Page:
NYS Senator Announces Housing, Code Enforcement Investigation
New York state Senator James Skoufis was in Newburgh Friday to announce an ongoing statewide investigation into housing conditions and code enforcement outside New York City. Newburgh is one of four municipalities, all in the listening area, at the heart of the investigation.
State Senator Skoufis of the 39th District is chair of the New York State Senate Committee on Investigations and Government Operations. He stood outside a building on First Street in the City of Newburgh to discuss the investigation that began two months ago.
“So, the point of this investigation is this: what can the state be doing to step in and provide better tools? What laws can we be amending? Where in the state building code can we be looking at to change? Is there legal housing that’s deplorable that should be illegal housing?” Skoufis says. “What effectively can we all be doing to work together to make sure that people are not living in buildings like the one that we’re standing in front of today.”
His investigations unit is specifically examining four municipalities: the cities of Albany, Mount Vernon in Westchester County and Newburgh, along with the Town of Ramapo in Rockland County. Skoufis says, to date, all four have been cooperating with the investigation.
“There will be a public hearing, at least one, related to this investigation. There will be at least one local, regional public hearing in the Hudson Valley where we’re going to elicit the testimony of all the stakeholders, including the slumlords. We’re going to request their presence at these hearings,” Skoufis says. “If they don’t come willingly, we have subpoena power. And I think the committee is ready to use it if necessary.”
He says the regional public hearing likely will take place in the next month or so. Skoufis says the investigation aims to identify best practices as well as recommend legislative and regulatory changes to create a safer state for residents and first responders.
“We have heard the horror stories and we have seen the documentation of firefighters running into smoke-filled buildings that are illegally subdivided, and they’re bumping into walls that should not be there,” says Skoufis.
William Horton is City of Newburgh assistant fire chief and building inspector/code compliance supervisor. He says his office is dealing with a nearly 30 percent poverty rate; some 70 percent of buildings that are non-owner occupied, housing stock more than 120 years old, and a lack of local government resources.
“We alone can’t do it,” Horton says. “We can’t put three code officers out every day to handle over 10,000 housing units.”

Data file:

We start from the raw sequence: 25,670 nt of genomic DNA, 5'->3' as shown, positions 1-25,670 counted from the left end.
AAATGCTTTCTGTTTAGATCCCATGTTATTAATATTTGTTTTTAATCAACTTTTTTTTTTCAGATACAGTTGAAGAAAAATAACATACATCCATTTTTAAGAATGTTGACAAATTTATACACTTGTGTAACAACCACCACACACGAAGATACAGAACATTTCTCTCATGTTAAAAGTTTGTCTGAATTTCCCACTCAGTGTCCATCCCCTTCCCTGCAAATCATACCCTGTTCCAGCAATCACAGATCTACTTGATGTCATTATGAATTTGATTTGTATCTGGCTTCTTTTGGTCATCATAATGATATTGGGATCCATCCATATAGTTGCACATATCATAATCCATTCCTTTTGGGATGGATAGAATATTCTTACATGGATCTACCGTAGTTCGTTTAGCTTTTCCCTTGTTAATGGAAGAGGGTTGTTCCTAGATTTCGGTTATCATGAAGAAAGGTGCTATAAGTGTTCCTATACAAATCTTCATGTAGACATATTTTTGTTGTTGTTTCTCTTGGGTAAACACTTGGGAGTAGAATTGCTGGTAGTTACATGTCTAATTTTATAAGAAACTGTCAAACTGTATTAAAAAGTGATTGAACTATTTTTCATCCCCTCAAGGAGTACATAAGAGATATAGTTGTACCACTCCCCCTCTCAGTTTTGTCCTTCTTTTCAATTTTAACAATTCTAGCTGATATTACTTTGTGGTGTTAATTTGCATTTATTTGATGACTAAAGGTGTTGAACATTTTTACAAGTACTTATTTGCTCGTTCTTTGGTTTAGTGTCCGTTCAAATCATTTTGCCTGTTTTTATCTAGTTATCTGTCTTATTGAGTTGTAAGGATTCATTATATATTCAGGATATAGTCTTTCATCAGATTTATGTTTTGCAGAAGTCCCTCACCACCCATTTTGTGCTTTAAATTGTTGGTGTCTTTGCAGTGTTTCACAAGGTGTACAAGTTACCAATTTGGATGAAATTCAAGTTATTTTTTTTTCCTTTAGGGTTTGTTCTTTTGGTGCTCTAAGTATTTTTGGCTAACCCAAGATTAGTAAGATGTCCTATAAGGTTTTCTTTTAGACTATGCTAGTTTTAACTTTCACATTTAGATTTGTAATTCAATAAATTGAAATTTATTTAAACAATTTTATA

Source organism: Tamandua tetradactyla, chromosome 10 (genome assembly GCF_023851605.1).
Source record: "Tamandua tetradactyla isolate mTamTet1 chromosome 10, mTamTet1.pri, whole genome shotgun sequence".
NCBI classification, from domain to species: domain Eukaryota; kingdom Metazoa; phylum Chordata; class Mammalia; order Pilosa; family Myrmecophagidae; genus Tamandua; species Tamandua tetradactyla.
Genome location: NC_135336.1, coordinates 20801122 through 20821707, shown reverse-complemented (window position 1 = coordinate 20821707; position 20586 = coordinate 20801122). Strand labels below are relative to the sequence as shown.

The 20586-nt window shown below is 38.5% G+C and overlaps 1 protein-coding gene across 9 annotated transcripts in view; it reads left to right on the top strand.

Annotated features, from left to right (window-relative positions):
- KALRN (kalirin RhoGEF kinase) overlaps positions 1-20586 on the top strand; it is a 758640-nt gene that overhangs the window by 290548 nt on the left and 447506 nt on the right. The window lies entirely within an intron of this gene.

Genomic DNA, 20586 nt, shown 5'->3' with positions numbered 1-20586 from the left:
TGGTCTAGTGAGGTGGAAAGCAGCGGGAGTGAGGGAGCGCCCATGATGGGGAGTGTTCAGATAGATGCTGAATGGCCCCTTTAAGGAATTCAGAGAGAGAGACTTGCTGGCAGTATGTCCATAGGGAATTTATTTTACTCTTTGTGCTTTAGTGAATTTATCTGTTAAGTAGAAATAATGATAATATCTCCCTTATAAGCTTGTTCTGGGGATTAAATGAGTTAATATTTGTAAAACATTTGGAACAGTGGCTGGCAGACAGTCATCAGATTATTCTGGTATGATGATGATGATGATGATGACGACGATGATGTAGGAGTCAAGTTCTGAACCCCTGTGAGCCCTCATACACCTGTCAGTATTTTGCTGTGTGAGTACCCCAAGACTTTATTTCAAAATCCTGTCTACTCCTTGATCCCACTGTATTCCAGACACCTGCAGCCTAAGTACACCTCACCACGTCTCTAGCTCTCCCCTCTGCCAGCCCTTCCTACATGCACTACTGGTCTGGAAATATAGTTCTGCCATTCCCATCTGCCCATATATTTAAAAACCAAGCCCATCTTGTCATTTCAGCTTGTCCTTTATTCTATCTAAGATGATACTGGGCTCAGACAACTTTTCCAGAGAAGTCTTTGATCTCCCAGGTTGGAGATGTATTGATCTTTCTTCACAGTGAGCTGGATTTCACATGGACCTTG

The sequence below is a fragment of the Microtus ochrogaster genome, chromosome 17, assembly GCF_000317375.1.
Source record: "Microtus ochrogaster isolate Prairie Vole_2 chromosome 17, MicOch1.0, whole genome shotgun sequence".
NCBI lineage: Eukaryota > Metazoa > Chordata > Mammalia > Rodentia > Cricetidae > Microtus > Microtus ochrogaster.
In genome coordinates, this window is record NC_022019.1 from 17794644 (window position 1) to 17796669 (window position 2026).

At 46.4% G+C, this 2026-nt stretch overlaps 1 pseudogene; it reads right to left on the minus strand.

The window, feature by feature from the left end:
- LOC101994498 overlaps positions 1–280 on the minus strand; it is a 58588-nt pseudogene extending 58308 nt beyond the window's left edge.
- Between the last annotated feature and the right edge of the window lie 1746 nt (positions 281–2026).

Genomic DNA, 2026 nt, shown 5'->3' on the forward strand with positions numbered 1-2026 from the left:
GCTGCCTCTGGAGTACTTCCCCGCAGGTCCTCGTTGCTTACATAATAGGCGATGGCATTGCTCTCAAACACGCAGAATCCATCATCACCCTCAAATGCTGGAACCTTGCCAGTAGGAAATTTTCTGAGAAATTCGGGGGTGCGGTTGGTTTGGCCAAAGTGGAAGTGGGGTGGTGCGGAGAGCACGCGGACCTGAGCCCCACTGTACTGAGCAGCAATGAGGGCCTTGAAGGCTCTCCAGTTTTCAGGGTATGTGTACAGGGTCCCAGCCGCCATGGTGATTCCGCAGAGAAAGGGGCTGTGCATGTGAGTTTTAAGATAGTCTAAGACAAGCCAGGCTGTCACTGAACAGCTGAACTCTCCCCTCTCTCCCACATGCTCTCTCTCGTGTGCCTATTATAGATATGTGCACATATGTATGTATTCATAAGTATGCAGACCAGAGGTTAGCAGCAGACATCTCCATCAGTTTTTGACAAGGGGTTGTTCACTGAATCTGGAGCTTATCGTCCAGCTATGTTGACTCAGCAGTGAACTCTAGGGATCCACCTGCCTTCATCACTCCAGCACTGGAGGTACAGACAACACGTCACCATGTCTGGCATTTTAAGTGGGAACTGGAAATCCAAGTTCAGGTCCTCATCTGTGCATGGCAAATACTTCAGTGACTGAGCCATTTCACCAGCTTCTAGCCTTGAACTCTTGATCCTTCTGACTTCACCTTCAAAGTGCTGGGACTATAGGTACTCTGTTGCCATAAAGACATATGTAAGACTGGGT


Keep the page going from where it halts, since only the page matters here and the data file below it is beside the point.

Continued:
“Our goal at the end is that every house in the city is safe, secure and compliant,” says Horton. “And that’s the only way we can get there is with the help of the state.”
Jonathan Jacobson is a Democratic state Assemblyman from Newburgh:
“Proper code enforcement will strengthen neighborhoods, stabilize neighborhoods and also stabilize property values,” Jacobson says. “You need that in order to have a vibrant city.”
He says if new laws are necessary, he will sponsor them. Skoufis says the investigation has revealed the following:
“We are identifying a major problem on the court side, the judicial side of all of this, where slumlords who are repeat offenders, in some cases, don’t show up in court dozens and dozens of times a year for repeat violations for a single property. And, each time, it’s a $250 fine," Skoufis says. "You would think that perhaps after the fifth or the tenth or the 20th repeat violation, there’s something more than a $250 fine. For a lot of these slumlords, it’s the cost of doing business.”
And he says the time is right to address code enforcement.
“In light of especially the housing debates that are taking place in the state legislature this year — rent control laws expire, vacancy decontrol — these are all very timely issues,” says Skoufis. “I want to inject this component of the housing set of issues into the forefront so that hopefully we can also tackle this as we’re discussing these broader housing issues in the legislature.”
Skoufis is working with Senator Alessandra Biaggi on the Mount Vernon inquiry and Senator David Carlucci on the Ramapo investigation. Both Democrats also serve on the Senate's investigations committee.
This is the second investigation Skoufis has opened, the first being an examination of pharmacy benefit manager practices. A third, unannounced investigation is also under way. Skoufis says each investigation will yield a report with findings and recommendations.